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Conveniently, it's not: this is what the first "hygienic bandage" looked like - voila! Sheee


The Vagina Museum in London closed this February because the landlord wanted to rent the property to someone else (true story) - here's a last chance to see how the sanitary napkin worked in the 19th century

Down a back alley in a London borough is the world's first vagina museum, formerly

Unfortunately, it closed its doors on February 1) after its founders were forced by the owner to vacate the property.

The museum, as its name implies, exhibits genitals in a high level of detail, albeit artistically - the walls are covered with pubic hair, and pictures inspired by gynecology that can be seen already from the window, fill the place, but even without these signs it would be difficult to miss the large house on which the sign "Museum" is hoisted The vagina" on the white wall by the door.

When you enter you are greeted by the friendly staff and a massive tampon decorated with red glitter that symbolizes menstrual blood, which hints at what is to come.

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Like most museums, the vagina museum also has an interactive element, which is mainly expressed in random doodles of genitals and positive affirmations about oversized lips next to an illustration of a dripping vagina, as if the walls of the museum were a corrupt teenage writing desk, only here they call it "graffiti", And this surface is a kind of platform for activists, more than a moment of boredom in the girls' bathroom.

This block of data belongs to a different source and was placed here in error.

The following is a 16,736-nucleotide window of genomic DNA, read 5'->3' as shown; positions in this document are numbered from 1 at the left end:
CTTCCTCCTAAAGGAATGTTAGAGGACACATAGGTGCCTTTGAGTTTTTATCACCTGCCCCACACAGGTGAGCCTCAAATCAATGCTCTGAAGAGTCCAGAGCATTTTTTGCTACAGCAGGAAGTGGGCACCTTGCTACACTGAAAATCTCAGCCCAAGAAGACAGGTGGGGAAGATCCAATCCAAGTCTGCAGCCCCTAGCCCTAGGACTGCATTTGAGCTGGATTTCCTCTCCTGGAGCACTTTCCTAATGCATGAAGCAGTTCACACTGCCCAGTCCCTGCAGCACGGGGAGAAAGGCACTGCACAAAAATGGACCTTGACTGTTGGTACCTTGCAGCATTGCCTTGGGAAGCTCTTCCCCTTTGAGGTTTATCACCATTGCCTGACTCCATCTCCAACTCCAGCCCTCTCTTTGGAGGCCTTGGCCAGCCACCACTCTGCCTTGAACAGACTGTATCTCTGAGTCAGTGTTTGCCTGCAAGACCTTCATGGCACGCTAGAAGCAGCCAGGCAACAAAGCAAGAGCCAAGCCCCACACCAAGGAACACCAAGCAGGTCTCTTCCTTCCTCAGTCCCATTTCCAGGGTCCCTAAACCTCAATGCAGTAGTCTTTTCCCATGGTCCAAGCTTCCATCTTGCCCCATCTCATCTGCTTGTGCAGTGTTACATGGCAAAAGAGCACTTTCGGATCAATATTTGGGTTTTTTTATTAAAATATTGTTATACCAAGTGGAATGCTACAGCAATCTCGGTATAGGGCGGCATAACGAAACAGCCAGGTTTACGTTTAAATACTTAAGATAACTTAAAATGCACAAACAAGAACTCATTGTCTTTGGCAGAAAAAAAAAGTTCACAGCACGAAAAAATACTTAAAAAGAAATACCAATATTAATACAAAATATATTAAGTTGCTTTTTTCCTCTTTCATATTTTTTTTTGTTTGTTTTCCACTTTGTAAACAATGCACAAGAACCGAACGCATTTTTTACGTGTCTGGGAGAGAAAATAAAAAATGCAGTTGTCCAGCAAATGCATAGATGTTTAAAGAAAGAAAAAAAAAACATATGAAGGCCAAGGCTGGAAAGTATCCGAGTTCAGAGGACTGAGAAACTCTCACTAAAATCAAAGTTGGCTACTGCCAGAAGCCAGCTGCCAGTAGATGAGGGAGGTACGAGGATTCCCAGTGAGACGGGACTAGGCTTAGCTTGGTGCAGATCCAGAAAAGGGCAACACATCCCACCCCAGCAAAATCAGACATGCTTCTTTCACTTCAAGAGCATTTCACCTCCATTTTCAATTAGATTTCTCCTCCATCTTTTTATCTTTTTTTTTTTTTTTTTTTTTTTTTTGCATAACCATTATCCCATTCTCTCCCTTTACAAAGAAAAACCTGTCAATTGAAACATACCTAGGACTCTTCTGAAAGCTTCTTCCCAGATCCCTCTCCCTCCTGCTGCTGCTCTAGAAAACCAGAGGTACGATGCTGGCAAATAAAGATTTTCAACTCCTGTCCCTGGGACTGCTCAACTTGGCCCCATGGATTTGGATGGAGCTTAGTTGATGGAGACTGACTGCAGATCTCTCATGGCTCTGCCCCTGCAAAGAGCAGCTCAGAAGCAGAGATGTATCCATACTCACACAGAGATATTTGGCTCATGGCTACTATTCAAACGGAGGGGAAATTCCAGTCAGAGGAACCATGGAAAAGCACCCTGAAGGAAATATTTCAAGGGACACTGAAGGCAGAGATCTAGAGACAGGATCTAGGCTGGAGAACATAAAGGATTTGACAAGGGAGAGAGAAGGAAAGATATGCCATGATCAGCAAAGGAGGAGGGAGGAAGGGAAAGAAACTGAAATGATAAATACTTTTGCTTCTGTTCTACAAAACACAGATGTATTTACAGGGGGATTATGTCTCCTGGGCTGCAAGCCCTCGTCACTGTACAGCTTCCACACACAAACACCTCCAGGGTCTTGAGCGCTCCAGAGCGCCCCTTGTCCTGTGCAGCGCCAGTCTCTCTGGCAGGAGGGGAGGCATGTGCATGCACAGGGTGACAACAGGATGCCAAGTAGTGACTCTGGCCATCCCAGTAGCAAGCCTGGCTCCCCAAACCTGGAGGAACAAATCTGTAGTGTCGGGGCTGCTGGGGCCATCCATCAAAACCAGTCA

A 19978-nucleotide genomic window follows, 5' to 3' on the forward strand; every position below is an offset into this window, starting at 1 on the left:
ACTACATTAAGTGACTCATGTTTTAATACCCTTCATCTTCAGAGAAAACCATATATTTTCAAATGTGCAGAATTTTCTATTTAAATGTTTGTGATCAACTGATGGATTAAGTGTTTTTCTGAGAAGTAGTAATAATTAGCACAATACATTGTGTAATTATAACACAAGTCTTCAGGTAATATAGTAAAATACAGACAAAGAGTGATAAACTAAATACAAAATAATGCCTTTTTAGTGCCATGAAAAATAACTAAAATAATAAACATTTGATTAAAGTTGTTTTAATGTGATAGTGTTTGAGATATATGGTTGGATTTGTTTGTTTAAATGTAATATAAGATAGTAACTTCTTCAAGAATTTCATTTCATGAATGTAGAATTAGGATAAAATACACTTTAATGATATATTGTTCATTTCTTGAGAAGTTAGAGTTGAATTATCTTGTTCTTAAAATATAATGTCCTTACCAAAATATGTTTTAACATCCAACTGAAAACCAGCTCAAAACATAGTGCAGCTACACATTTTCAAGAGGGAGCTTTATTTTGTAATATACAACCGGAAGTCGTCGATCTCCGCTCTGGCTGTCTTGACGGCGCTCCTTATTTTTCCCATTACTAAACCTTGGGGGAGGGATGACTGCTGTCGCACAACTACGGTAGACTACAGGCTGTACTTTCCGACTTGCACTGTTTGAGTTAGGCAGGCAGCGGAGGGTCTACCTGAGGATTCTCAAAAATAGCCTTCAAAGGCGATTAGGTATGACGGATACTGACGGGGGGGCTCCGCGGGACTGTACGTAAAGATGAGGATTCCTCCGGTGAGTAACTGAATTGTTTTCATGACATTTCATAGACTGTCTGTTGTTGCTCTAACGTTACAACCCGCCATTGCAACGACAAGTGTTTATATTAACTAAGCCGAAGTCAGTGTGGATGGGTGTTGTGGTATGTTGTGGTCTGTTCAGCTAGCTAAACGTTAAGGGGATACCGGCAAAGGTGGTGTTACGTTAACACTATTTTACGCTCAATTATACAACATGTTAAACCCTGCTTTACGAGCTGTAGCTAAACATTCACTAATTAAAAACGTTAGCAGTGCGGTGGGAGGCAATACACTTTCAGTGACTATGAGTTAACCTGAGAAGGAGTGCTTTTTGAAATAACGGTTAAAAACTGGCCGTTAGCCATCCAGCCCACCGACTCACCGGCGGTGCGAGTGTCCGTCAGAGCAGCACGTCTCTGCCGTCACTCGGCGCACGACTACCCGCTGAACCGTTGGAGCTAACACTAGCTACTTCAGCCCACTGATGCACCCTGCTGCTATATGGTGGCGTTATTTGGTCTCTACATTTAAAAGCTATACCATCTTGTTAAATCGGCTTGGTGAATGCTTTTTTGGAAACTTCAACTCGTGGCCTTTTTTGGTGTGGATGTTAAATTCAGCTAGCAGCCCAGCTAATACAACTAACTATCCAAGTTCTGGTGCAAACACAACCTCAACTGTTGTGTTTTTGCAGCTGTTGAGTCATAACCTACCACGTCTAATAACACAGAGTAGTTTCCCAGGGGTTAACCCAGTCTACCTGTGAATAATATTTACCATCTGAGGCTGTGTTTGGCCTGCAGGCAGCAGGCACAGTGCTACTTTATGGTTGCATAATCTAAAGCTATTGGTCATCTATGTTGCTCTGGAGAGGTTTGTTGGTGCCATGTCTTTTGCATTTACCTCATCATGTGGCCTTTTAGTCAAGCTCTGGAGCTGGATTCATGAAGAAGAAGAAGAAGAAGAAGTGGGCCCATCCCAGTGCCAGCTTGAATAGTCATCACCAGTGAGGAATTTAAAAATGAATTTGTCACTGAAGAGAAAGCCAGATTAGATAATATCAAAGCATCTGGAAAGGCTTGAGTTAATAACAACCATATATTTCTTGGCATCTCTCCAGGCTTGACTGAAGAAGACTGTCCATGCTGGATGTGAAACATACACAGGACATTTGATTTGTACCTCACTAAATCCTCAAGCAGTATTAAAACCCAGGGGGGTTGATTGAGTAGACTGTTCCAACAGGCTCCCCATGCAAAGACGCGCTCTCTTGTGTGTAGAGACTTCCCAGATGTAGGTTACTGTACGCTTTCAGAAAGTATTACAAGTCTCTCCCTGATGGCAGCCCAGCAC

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On the day side of the museum, you can find works that describe the history of different periods, such as ancient concoctions to relieve stomach aches, as well as an ibiferon pill and a chocolate bar.

The ancient Egyptians concocted a mixture to relieve period pain that makes a dose of ibuprofen and chocolate look very pleasant and delicious: "a drink of carob fruit extract, herbs and cow's milk" is clearly written on a written remnant of a gynecologist's instructions from 1800 BC "boil, cool, mix together, to drink in four mornings".


It turns out that the ancient Egyptians also believed that rubbing menstrual blood on the chest was the most effective remedy for sagging breasts - so maybe period masks aren't so weird after all.

The vagina museum is not a temple of feminists - on the contrary - it is a place with many educational advantages.

Wait, I wear this strange construction and come to work (Photo: screenshot, Facebook)

Women's dealing with a bloody vagina was not always as simple as wearing padded underwear or a sanitary pad, not to mention a tampon - women used to use the 'hygienic belt', which looks more like something between a kitchen apron and a phone pouch - a strange belt that is a construction of Fabrics tied together like an apron.

Women wore this thing under their clothes to make sure that the only relevant bandage - the one between the woman's legs, did not move out of place and, God forbid, reveal the abomination.

Yes yes, it's real, and as if that wasn't enough, it was like that from the 19th century until the 1970s, until the sticky version was invented in the 1980s.

Sheee wants to stab herself in the eye just thinking about the washing that should have been done by hand, by the river.

  • Sheee

  • Casual


  • sex

  • and a garden

  • women

Source: walla

All news articles on 2023-02-07

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